Jesus’ birth occurred at a moment in history, but Son of God has always existed
Living the Word/By Kim Padan
Solemnity of the Nativity of the Lord/Dec. 25
At the Vigil Mass: Isaiah 62:1-5; Psalm 89:4-5,16-17,27,29; Acts 13:16-17,22-25; Matthew 1:1-25
Mass During the Night: Isaiah 9:1-6; Psalm 96:1-2,2-3,11-12,13; Titus 2:11-14; Luke 2:1-14
Mass at Dawn: Isaiah 62:11-12; Psalm 97:1,6,11-12; Titus 3:4-7; Luke 2:15-20
Mass During the Day: Isaiah 52:7-10; Psalm 98:1,2-3,3-4,5-6; Hebrews 1:1-6; John 1:1-18
For several weeks, Catholics prepare for the coming of the Lord during Advent. On Christmas, we all rejoice and say, “He’s here!” But one of my favorite passages of Scripture tells us He has always been.
Readers of this column are familiar with the beautiful story of the Nativity of our Lord. Many of us have some sort of Nativity set in our home or on the front lawn. We sing “O Little Town of Bethlehem” and “Silent Night” with hearts raised to heaven. I cherish this season and these traditions. The profound pro-life message of Mary’s pregnancy, Joseph’s protection, and Jesus’ birth warms my heart. Yet there is more to ponder.
The first chapter of the Gospel of John is proclaimed on Christmas morning. If you attend a different Mass or hear a different passage (they’re all beautiful!), I encourage you to meditate on this verse: “In the beginning was the Word, and the Word was with God, and the Word was God. . . .” (John 1:1)
I love the poetic sound of these words, but they are quite mysterious. St. John Chrysostom (347-407) noted that the other three Gospels began very differently with genealogies and narratives. In contrast, he suggests John the Evangelist began his Gospel account this way to “lead away from this fondness for earth those who were like to fall into it, and to draw them up toward heaven.” (Homily 4 on the Gospel of John) Indeed, how good it is for us to reflect on the deep mysteries of our faith!
A few verses later we hear: “And the Word became flesh and made his dwelling among us. . . .” (John 1:14)
FULLY HUMAN, FULLY DIVINE
Jesus is the Word. He is the Second Person of the Most Holy Trinity, the Son of God. While the Incarnation — God taking on human flesh — occurred in history, the Son of God has always existed. He became fully human without losing His full divinity. Speaking of the twofold nature of Christ, St. Leo the Great (400-461) said, “Nothing is wanting there on either side; in the majesty the humility is complete, in the humility the majesty is complete.” (Sermon 54)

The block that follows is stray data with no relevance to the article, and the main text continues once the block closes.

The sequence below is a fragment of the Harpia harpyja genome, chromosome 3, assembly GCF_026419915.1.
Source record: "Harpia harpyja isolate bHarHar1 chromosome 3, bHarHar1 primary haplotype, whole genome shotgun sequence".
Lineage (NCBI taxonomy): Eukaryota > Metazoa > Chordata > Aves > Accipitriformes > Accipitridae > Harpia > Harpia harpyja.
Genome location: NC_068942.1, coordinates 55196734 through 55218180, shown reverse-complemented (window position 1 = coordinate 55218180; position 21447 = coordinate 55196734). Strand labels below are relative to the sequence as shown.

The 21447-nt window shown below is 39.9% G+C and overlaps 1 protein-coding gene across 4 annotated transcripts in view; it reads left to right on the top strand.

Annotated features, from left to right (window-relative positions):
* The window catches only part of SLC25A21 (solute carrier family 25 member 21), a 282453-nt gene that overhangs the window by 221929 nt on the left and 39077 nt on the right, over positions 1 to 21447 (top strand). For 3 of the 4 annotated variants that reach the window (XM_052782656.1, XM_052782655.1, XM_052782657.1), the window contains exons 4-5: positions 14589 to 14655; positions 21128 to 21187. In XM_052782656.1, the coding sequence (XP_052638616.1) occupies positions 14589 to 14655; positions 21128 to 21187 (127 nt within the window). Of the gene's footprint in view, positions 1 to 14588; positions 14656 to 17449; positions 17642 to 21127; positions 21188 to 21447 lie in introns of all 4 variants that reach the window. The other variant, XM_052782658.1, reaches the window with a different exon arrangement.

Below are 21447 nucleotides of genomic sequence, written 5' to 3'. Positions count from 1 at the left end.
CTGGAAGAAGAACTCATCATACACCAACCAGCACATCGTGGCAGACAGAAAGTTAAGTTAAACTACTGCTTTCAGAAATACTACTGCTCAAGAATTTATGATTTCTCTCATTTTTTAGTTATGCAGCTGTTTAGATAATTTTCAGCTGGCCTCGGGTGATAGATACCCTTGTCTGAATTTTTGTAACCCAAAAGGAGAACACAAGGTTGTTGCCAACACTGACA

A precious human baby who will save the world . . . sleeping in a manger. Absolutely incredible.
As difficult as it is to understand these hard truths, I find great comfort in them. Why? Because God has always intended to be with us! He has always desired deep, abiding relationships with His people. As the Catechism of the Catholic Church reminds us, “The Son of God assumed human nature in order to accomplish our salvation in it.” (461)
Psalm 98 expresses what this salvation ought to feel like. In fact, the verses of the psalm included for Christmas morning tell us to “sing” five times! The joy we proclaim is because we have “seen the saving power of God.”
So what do we do with this Christmas joy? Let us be like the sentinels in the first reading from the prophet Isaiah. Let us be the feet that will bring glad tidings to our families, friends, and neighbors. Tell them “Our God is King!” Let us announce peace to a divided world by giving witness to the God Who saves. The message of the Gospel isn’t an easy one, but it is the message that the whole world needs.
KIM PADAN is a member of St. Paul Parish, Danville. The immediate past president of the Peoria Diocesan Council of Catholic Women, she now chairs the Spirituality Commission for the National Council of Catholic Women. She is formation director for the Mary Magdalene Chapter of Lay Dominicans, based in West Lafayette, Indiana.